As before, he set about reducing his foes with great thoroughness, dynamism and guile. By mid April he had cleared north Co. Kerry of rebels, and followed them into the south of the county. In May, after Carew summoned him to join with his forces at the entrance to the Beare peninsula in order to participate in the siege of Dunboy, he successfully undertook a dangerous journey through difficult and rebel-infested terrain. After the fall of Dunboy in June, he returned to north Co. Kerry, where he gathered and destroyed corn and removed all the Irish inhabitants with their livestock to Co. Limerick as a precautionary measure, due to reports that Spanish forces were to land in west Munster. In late September Cormac mac Dermond MacCarthy (qv), lord of Muskerry in west Cork, briefly joined the rebellion, whereupon Wilmot oversaw the siege and capture of MacCarthy's castle at Macroom.
By autumn 1602 the remaining rebels had been forced to retreat to the Beare peninsula, believing that the royal forces could not prosecute war against them in such a remote area in the depths of winter. However, Wilmot and his cohorts continued to do so. He spent October and November establishing a garrison at Donkerran in south Kerry; once this was accomplished, his men resumed their harassment of the rebels. In late December Carew put Wilmot in command of an army of 3–4,000 men, comprising English and Irish, charged with completing the suppression of the rebellion. On 31 December he sent his Gaelic auxiliaries against the main rebel force, which was encamped in a strong position atop Glengariff. After a fierce six-hour running battle, Wilmot's forces drew off, having seized most of the rebels’ livestock. The opposing armies then remained camped on the mountainside for another two days, during which the rebel army gradually melted away. He proceeded to overrun the Beare and Bantry peninsulas and the Blasket islands, authorising the slaughter of defenceless civilians there. There can be no doubt that in its final stages, if not earlier, Wilmot's campaigns involved the systematic killing of potential rebel supporters, irrespective of age or sex.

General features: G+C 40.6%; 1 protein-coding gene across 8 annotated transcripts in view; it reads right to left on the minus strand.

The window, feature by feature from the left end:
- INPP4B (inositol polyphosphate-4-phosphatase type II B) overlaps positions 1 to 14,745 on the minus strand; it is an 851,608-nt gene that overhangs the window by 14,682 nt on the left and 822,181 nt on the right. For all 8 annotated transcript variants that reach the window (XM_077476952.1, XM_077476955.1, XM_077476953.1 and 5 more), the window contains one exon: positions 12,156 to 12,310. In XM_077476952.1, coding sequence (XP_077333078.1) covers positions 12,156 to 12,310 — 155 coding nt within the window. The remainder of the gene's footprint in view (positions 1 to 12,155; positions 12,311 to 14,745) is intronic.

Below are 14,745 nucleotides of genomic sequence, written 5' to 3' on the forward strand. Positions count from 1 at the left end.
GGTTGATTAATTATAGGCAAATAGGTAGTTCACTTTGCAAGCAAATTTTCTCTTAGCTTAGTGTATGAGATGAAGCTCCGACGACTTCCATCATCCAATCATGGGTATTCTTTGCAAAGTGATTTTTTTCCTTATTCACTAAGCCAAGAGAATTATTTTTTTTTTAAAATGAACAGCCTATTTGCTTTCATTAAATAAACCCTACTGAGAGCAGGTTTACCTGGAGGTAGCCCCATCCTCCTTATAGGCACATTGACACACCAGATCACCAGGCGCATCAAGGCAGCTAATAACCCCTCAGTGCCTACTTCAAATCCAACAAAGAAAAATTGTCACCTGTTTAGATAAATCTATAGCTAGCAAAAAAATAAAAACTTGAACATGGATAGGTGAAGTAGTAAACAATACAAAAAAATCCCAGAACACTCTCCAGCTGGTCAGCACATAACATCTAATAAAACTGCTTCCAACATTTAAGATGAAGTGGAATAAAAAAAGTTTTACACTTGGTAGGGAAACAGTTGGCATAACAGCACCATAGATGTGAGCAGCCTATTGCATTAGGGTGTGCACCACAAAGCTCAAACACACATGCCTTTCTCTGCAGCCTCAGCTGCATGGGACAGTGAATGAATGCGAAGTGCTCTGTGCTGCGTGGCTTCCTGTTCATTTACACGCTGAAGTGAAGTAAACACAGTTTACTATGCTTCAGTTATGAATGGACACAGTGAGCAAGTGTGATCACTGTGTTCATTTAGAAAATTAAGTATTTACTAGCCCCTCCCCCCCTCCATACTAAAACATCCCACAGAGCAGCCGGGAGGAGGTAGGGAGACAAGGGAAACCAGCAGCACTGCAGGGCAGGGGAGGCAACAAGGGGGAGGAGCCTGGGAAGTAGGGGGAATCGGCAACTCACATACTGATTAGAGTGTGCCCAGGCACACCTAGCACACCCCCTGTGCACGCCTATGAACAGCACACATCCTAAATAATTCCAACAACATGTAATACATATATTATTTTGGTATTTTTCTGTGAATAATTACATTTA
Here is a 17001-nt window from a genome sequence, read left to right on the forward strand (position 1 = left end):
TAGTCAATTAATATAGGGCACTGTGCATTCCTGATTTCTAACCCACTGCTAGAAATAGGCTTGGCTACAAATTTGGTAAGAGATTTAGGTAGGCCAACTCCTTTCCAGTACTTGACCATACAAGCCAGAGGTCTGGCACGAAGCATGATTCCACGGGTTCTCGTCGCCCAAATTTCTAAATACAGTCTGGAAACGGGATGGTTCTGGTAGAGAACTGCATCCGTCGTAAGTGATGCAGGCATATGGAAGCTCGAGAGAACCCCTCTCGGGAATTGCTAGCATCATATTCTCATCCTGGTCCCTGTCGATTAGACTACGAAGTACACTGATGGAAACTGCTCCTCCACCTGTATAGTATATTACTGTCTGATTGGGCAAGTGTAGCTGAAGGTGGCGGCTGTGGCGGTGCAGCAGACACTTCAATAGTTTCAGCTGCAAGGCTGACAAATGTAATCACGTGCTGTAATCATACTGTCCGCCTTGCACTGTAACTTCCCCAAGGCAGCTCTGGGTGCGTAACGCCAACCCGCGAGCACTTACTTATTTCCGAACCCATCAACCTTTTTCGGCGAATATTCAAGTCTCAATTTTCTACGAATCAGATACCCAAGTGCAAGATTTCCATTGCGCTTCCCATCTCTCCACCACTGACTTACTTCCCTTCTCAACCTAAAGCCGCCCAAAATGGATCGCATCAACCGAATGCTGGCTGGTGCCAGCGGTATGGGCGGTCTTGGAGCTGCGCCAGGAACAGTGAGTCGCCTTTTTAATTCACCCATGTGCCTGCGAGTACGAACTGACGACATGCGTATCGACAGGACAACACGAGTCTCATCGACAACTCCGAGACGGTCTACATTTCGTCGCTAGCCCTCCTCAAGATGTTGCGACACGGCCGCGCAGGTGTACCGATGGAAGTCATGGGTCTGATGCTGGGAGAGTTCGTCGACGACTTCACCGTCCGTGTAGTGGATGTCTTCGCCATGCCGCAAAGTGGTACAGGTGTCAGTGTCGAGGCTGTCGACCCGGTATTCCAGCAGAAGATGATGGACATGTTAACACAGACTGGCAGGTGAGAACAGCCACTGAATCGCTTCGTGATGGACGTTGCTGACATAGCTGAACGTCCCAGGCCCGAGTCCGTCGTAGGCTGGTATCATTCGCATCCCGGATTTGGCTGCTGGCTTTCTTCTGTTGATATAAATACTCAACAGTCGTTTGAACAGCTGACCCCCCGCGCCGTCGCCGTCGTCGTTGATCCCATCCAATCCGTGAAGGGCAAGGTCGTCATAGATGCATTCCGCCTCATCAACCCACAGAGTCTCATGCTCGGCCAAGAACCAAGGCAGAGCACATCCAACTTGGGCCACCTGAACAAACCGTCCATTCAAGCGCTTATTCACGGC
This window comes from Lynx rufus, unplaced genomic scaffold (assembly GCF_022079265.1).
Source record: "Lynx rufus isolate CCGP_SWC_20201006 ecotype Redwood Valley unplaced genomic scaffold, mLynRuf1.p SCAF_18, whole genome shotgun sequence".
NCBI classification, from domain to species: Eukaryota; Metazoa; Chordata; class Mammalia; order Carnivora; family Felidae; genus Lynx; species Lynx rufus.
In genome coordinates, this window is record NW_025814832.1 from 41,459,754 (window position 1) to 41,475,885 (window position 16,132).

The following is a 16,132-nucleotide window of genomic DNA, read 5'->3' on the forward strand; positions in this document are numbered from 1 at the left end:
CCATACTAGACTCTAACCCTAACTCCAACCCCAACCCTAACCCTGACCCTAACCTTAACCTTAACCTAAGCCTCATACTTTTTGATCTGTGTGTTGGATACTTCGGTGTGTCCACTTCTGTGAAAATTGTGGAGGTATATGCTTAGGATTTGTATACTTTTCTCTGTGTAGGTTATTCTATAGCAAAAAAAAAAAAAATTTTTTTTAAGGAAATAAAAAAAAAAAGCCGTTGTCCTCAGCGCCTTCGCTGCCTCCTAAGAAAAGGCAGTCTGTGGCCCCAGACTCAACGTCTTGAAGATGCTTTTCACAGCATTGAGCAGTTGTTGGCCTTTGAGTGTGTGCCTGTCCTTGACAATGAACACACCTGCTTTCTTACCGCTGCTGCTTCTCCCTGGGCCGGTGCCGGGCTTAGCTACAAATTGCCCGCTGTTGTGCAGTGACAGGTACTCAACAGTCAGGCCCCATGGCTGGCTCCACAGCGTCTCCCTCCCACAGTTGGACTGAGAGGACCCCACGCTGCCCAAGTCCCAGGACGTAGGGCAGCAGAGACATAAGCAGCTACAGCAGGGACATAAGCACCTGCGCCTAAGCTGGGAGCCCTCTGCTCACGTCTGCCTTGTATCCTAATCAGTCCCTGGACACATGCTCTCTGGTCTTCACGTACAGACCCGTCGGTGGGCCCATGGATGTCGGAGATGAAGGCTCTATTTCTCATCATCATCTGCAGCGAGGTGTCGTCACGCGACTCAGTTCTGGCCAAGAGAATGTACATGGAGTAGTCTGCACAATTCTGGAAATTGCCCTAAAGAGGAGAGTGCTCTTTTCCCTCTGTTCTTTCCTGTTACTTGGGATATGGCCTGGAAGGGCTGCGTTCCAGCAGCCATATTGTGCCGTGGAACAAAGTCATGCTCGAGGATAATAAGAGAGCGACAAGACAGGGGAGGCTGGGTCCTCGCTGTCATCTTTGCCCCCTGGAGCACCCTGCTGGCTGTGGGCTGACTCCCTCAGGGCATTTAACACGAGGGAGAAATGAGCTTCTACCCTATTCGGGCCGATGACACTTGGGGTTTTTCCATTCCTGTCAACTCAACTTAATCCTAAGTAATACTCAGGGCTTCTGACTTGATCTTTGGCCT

Post-war difficulties On Carew's departure in February 1603, Wilmot became commander in chief of the Munster forces and in March was made joint acting governor of Munster. During that spring, he was engaged in mopping up the remnants of resistance in Kerry, before being drawn away by a sudden political crisis. Following the death of Queen Elizabeth in April, the citizens of many towns in the south of Ireland refused to proclaim the accession of King James, and began openly celebrating their catholic faith. Wilmot was able to restore royal authority in Limerick city by speedily dispatching 100 men there, and hastened south with the rest of his forces to Cork city, arriving before the city walls about 20/21 April. The mayor refused to admit royal troops and demanded the destruction of a newly built fort standing just outside the city. A stand-off ensued, with Wilmot effectively blockading the city. On 28 April 800 townsmen suddenly poured out of the city and attacked the royal fort. They managed to occupy and destroy part of it, but were beaten away by 300 of Wilmot's men. There then followed an exchange of musket fire from both sides. Over the next week the townsmen used artillery in the city to fire on the royal troops outside. Finally (4 May) Wilmot ordered his men to shell the city, leading the mayor to offer a ceasefire until the government's wishes were known. On 10 May, the lord deputy of Ireland, Charles Blount (qv), Lord Mountjoy, arrived at the head of a large army and the city surrendered. Overall, Wilmot had handled the situation in a restrained but firm fashion.